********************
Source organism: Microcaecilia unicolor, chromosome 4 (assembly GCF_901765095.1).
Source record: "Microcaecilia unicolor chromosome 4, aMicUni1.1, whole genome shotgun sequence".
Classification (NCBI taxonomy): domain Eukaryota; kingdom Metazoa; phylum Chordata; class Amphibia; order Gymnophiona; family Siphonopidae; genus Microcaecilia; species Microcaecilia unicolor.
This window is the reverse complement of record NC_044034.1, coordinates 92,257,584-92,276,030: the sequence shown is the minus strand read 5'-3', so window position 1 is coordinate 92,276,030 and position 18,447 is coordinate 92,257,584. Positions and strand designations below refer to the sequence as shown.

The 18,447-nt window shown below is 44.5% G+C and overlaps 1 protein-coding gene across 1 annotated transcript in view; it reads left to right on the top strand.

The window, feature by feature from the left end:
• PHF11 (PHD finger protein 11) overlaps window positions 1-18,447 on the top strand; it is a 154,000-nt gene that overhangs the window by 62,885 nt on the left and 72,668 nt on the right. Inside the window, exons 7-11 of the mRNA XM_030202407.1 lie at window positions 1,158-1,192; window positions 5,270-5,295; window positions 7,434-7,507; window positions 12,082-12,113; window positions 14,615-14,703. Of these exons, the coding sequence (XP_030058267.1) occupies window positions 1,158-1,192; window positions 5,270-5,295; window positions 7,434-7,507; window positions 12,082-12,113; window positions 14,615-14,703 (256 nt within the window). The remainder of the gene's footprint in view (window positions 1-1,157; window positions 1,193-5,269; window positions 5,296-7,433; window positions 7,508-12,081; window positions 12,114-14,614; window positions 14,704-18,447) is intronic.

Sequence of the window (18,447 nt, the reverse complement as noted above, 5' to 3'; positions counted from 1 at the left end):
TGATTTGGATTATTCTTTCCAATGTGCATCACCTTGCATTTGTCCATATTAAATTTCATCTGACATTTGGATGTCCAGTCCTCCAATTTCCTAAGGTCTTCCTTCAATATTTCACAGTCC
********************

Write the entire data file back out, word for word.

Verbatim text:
Source organism: Microcaecilia unicolor, chromosome 4 (assembly GCF_901765095.1).
Source record: "Microcaecilia unicolor chromosome 4, aMicUni1.1, whole genome shotgun sequence".
Classification (NCBI taxonomy): domain Eukaryota; kingdom Metazoa; phylum Chordata; class Amphibia; order Gymnophiona; family Siphonopidae; genus Microcaecilia; species Microcaecilia unicolor.
This window is the reverse complement of record NC_044034.1, coordinates 92,257,584-92,276,030: the sequence shown is the minus strand read 5'-3', so window position 1 is coordinate 92,276,030 and position 18,447 is coordinate 92,257,584. Positions and strand designations below refer to the sequence as shown.

The 18,447-nt window shown below is 44.5% G+C and overlaps 1 protein-coding gene across 1 annotated transcript in view; it reads left to right on the top strand.

The window, feature by feature from the left end:
• PHF11 (PHD finger protein 11) overlaps window positions 1-18,447 on the top strand; it is a 154,000-nt gene that overhangs the window by 62,885 nt on the left and 72,668 nt on the right. Inside the window, exons 7-11 of the mRNA XM_030202407.1 lie at window positions 1,158-1,192; window positions 5,270-5,295; window positions 7,434-7,507; window positions 12,082-12,113; window positions 14,615-14,703. Of these exons, the coding sequence (XP_030058267.1) occupies window positions 1,158-1,192; window positions 5,270-5,295; window positions 7,434-7,507; window positions 12,082-12,113; window positions 14,615-14,703 (256 nt within the window). The remainder of the gene's footprint in view (window positions 1-1,157; window positions 1,193-5,269; window positions 5,296-7,433; window positions 7,508-12,081; window positions 12,114-14,614; window positions 14,704-18,447) is intronic.

Sequence of the window (18,447 nt, the reverse complement as noted above, 5' to 3'; positions counted from 1 at the left end):
TGATTTGGATTATTCTTTCCAATGTGCATCACCTTGCATTTGTCCATATTAAATTTCATCTGACATTTGGATGTCCAGTCCTCCAATTTCCTAAGGTCTTCCTTCAATATTTCACAGTCC